The run-up to Star Wars Battlefront II was full of emotion. The original game, itself a reboot of the beloved LucasArts series, showed that the EA developer, DICE, was able to merge the Star Wars world with a competitive shooter. But it was also a relatively light experience that the players sold out quickly. The sequel promised not only a larger and more complex multiplayer mode, but also the much-requested addition of a story campaign. However, when the game finally came to light, the conversation was not about how he played or whether it was a significant improvement over the original.
In contrast, Battlefront II was involved in a controversy, thanks to what many considered an overly aggressive use of loot and microtransactions, linked to a progression system that encouraged the spending of real money. The response was so severe that EA withdrew all purchases in the game even before the game was launched, and recently introduced a patch that renewed how the progression works.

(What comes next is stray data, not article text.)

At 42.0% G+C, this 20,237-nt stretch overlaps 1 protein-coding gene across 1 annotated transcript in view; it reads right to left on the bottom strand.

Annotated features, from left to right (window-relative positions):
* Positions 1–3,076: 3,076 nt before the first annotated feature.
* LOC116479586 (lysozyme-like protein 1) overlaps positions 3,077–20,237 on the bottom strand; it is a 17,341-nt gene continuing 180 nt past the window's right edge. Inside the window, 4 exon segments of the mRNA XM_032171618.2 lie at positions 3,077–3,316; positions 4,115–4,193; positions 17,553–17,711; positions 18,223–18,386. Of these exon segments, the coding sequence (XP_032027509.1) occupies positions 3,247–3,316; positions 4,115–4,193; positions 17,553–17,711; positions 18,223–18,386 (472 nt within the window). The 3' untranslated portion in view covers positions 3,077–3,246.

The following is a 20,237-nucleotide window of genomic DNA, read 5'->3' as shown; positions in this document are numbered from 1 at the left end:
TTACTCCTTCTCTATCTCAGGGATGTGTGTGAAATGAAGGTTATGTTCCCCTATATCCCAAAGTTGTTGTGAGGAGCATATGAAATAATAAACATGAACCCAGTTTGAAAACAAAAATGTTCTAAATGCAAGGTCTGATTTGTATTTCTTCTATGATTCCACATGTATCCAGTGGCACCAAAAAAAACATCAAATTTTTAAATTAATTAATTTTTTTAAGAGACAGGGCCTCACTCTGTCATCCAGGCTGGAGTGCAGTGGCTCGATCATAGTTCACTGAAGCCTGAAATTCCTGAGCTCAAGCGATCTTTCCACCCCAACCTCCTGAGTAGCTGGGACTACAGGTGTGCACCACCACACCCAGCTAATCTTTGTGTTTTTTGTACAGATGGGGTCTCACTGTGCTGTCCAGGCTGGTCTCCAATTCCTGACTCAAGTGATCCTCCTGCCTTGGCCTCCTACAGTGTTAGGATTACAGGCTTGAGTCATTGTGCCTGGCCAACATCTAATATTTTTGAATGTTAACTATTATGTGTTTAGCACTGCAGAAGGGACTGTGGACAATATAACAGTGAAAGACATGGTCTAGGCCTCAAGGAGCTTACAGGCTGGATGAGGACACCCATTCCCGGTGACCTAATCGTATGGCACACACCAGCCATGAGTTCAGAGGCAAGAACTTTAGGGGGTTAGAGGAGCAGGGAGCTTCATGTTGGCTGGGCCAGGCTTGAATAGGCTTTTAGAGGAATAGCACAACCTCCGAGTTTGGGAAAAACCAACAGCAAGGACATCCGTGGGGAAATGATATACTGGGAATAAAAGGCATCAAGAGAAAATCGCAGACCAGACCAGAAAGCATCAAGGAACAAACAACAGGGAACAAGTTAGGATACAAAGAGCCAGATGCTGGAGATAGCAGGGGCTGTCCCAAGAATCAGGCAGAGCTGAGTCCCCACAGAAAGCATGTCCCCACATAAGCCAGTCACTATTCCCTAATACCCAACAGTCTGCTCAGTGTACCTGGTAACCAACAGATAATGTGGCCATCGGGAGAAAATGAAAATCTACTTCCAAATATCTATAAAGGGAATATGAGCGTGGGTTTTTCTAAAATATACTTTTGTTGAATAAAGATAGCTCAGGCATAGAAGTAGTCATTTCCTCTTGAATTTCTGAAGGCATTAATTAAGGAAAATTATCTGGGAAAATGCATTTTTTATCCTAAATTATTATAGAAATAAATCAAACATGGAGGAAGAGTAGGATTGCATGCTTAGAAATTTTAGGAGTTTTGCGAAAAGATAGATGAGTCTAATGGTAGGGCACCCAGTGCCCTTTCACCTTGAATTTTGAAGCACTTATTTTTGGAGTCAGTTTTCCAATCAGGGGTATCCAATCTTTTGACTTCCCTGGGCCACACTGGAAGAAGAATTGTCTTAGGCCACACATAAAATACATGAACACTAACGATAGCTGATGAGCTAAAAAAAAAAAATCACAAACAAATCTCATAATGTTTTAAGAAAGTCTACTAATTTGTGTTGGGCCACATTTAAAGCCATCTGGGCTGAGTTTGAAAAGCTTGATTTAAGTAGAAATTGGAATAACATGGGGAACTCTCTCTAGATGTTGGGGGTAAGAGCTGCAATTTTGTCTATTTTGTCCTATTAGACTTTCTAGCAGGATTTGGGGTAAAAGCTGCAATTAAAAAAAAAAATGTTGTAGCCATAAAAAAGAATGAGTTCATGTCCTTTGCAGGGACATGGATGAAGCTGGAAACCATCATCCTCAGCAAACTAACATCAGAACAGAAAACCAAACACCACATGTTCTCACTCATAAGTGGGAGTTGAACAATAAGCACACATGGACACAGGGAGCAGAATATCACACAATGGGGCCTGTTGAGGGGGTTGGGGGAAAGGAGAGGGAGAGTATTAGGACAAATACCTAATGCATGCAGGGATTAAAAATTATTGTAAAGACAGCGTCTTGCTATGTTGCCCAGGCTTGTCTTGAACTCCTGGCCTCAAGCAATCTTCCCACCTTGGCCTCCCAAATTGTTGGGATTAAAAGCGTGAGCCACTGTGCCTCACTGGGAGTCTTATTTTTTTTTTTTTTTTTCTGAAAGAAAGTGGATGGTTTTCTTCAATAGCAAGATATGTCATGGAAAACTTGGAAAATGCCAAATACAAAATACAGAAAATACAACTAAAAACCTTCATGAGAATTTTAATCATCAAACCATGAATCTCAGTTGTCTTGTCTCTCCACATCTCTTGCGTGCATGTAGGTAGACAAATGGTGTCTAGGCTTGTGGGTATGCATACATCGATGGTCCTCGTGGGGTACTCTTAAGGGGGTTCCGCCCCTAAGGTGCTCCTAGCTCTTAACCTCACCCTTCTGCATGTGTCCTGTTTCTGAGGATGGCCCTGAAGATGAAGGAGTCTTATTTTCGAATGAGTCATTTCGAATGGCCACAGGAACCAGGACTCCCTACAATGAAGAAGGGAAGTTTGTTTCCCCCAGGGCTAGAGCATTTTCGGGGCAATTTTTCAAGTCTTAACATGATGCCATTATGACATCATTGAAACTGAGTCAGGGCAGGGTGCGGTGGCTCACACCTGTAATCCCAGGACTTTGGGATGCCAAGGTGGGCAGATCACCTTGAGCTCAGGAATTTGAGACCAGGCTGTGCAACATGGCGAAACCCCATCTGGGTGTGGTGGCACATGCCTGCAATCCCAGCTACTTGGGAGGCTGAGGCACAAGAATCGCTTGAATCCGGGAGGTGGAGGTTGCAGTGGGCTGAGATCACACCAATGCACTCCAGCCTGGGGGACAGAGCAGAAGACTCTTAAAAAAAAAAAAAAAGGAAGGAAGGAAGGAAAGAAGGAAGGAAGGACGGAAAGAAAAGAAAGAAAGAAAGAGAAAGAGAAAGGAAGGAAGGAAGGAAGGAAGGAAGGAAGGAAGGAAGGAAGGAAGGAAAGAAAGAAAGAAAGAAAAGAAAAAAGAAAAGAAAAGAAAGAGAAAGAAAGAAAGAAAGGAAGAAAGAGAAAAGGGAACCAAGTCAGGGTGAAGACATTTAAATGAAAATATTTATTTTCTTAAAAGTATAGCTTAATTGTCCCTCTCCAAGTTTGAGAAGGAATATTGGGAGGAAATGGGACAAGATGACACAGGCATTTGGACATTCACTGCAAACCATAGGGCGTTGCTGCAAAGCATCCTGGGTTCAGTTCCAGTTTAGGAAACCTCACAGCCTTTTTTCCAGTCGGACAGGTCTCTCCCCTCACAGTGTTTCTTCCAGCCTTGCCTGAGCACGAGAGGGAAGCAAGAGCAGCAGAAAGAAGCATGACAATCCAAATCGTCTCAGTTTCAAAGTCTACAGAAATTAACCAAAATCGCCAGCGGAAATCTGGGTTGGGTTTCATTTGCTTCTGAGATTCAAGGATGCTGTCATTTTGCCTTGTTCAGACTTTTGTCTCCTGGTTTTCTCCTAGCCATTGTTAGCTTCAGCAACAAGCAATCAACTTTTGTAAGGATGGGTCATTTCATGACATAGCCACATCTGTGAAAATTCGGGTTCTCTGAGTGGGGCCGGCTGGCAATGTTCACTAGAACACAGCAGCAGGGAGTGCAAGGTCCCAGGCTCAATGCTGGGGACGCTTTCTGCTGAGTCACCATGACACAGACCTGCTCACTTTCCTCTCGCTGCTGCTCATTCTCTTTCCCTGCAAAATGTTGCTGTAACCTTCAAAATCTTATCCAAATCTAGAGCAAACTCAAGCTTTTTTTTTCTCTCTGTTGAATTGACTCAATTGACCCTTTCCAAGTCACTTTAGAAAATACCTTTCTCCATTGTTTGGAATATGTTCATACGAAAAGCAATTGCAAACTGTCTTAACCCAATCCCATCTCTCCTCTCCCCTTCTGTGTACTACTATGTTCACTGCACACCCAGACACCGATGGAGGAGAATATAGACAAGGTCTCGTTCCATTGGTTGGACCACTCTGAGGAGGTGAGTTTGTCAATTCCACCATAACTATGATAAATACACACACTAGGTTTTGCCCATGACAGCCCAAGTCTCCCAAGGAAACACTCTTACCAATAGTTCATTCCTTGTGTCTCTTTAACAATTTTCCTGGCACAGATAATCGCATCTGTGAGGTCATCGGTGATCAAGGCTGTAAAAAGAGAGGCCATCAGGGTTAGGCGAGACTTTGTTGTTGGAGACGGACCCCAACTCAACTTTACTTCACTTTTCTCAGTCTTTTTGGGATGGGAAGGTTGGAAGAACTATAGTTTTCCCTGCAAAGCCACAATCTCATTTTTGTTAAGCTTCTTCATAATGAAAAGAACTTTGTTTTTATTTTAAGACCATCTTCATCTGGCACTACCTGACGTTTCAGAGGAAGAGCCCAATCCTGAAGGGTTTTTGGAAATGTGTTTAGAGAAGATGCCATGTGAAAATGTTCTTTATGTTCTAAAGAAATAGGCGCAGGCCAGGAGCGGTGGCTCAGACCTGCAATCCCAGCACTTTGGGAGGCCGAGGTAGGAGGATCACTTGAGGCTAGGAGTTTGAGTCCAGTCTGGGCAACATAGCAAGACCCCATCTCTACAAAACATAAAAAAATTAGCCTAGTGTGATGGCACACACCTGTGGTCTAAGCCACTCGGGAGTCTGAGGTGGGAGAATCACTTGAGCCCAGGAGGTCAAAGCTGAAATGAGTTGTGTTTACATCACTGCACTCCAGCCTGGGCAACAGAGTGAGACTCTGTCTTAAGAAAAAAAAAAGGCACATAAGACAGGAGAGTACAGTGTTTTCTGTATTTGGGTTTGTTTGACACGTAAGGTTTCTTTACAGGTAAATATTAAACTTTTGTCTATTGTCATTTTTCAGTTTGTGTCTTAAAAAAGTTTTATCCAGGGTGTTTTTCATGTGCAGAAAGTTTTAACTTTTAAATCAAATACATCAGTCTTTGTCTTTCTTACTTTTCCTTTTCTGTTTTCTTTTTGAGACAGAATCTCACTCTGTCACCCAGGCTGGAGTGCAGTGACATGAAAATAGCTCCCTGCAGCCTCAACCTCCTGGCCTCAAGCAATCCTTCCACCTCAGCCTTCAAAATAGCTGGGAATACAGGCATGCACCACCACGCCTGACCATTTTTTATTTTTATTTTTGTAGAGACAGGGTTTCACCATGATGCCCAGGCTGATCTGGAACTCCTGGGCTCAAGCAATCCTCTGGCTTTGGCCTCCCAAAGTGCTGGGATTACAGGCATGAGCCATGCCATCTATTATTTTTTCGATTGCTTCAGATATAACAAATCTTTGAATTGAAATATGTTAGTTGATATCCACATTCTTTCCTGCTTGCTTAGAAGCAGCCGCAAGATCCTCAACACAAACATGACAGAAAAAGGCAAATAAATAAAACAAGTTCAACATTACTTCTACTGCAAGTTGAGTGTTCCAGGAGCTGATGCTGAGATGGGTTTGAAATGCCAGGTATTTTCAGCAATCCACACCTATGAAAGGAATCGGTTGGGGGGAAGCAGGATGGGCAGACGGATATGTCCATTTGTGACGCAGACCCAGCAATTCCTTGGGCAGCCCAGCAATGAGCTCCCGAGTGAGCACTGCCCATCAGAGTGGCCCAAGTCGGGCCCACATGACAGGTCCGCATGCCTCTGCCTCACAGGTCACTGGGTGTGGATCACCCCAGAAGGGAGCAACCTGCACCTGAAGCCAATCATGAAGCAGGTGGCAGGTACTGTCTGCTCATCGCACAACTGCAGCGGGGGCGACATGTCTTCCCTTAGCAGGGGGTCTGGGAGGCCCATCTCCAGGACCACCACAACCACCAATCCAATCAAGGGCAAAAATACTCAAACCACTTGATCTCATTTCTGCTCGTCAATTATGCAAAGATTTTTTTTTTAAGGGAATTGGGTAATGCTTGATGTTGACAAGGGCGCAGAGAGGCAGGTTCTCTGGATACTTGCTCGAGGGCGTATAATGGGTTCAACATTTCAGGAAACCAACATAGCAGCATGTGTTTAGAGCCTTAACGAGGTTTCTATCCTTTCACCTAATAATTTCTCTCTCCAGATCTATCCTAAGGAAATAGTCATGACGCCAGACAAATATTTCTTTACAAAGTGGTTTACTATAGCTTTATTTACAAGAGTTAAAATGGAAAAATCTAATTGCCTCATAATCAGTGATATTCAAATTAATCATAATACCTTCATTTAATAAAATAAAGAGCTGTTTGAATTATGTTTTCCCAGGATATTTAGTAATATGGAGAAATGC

According to Patrick Söderlund, a former EA executive who became the company's design director yesterday, the last six months after the publication was an important learning experience for the company. And it has been an experience that will help shape the way EA operates in the future. "I would be lying to you if I said what happened with Battlefront and what happened with everything that surrounds the booties and these things have not had an effect on EA as a company and on us as management," he explains. "We can avoid it and pretend that it did not happen, or we can act responsibly and realize that we have made some mistakes, and try to rectify those mistakes and learn from them."
Star Wars Battlefront II.
Battlefront II is not the only high-profile game that experiences this kind of kickback, of course. Other box office titles such as Destiny 2 and Middle-earth: Shadow of War were subject to similar controversies, although less virulent, due to the inclusion of booties and several microtransactions. (Last month, Shadow of War eliminated microtransactions, while Destiny 2 continues to grapple with a disgruntled community six months after launch.) As the business model and player expectations have changed for large-scale games, many developers They have struggled to find a way to balance creating a massive experience and continuous income to support that.